MONTGOMERY, Ala. (WSFA) - More than 100 people came to the statehouse to lobby state lawmakers for criminal justice reform Tuesday.
Alabamians for Fair Justice is a coalition that advocates for reforms within the state’s prison system. The U.S. Department of Justice threatened to sue the state in April 2019 saying the state’s men’s prisons violate the eighth amendment.
The department is giving state lawmakers time to make adequate changes to address the violence and understaffing issues.
“It is important for Alabama to see the people behind the prison walls,” said LaTonya Tate, Alabama Justice Initiative executive director and founder, in a press release. “These are real fathers, mothers, sons, daughters, wives and husbands behind every excessive prison sentence. Lawmakers need to understand that incarcerated Alabamians, their families, and their supporters are constituents too. Their voices matter.”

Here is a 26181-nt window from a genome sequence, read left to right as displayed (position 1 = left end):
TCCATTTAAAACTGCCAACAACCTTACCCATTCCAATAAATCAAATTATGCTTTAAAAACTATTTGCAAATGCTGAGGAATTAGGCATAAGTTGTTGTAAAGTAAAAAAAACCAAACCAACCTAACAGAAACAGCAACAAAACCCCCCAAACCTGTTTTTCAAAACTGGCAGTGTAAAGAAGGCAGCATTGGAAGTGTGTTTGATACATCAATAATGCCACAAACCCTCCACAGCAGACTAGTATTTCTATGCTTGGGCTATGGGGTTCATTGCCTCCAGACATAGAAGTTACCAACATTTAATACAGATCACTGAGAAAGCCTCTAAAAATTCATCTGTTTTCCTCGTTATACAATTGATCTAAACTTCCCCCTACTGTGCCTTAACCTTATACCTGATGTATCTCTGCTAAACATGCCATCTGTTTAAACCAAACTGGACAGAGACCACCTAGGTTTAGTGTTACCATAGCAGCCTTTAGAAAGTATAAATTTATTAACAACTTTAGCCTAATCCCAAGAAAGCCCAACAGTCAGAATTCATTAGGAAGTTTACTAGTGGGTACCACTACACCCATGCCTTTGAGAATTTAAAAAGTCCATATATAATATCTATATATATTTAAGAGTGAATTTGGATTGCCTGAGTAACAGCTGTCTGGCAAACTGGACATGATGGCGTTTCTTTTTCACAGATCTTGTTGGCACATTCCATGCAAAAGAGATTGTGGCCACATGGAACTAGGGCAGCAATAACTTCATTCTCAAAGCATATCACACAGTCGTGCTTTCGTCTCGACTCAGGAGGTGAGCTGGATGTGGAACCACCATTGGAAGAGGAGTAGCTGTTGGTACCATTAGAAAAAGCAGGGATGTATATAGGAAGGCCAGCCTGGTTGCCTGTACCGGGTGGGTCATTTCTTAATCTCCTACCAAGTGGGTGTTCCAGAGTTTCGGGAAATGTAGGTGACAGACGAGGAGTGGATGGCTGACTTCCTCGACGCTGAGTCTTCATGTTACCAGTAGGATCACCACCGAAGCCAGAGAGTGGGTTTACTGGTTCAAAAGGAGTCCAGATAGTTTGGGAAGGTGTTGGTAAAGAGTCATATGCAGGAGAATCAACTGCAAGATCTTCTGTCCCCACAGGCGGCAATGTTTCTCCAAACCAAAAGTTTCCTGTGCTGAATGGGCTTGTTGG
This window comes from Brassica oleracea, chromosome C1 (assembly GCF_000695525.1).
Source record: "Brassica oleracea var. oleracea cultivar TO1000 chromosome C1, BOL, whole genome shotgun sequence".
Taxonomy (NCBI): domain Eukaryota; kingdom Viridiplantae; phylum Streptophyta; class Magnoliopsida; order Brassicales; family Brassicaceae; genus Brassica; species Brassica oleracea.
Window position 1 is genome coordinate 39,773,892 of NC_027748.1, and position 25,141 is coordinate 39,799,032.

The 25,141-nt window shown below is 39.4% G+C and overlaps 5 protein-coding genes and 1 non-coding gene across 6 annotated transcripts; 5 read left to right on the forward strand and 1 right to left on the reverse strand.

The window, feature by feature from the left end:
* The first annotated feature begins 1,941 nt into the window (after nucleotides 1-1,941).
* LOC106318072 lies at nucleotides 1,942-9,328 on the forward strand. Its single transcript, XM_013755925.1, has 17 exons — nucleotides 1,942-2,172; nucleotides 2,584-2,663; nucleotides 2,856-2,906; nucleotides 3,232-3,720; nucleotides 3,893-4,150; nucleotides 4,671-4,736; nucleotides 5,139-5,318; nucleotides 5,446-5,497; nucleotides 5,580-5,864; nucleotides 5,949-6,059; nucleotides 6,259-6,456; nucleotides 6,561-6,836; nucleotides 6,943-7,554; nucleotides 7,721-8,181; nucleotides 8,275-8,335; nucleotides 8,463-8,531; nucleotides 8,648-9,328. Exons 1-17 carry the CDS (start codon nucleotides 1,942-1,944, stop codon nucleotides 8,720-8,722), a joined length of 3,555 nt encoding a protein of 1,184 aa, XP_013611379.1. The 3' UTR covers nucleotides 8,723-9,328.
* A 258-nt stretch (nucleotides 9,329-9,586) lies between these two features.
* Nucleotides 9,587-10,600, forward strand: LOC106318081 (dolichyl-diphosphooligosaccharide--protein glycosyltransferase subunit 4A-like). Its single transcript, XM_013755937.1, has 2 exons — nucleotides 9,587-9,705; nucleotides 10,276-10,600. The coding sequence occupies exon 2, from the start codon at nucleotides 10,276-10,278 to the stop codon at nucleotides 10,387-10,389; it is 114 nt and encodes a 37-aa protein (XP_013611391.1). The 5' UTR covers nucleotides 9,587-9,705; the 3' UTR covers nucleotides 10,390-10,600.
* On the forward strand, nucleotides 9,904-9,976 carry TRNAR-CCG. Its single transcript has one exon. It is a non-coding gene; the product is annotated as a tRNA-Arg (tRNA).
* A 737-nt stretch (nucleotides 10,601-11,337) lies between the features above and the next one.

Former inmates, students and people from the general public traveled to the statehouse. The coalition wants lawmakers to repeal the Habitual Felony Offender Act, also known as the “three strikes” law.
To list a few other priorities, the group wants to reduce sentences for marijuana possession, make diversion and alternative court programs more accessible, and reform the state’s parole system.
State lawmakers are expected to submit several pieces of prison reform legislation this month.
The Governor’s Study Group on Criminal Justice Policy had met for several months. The group released policy recommendations last month.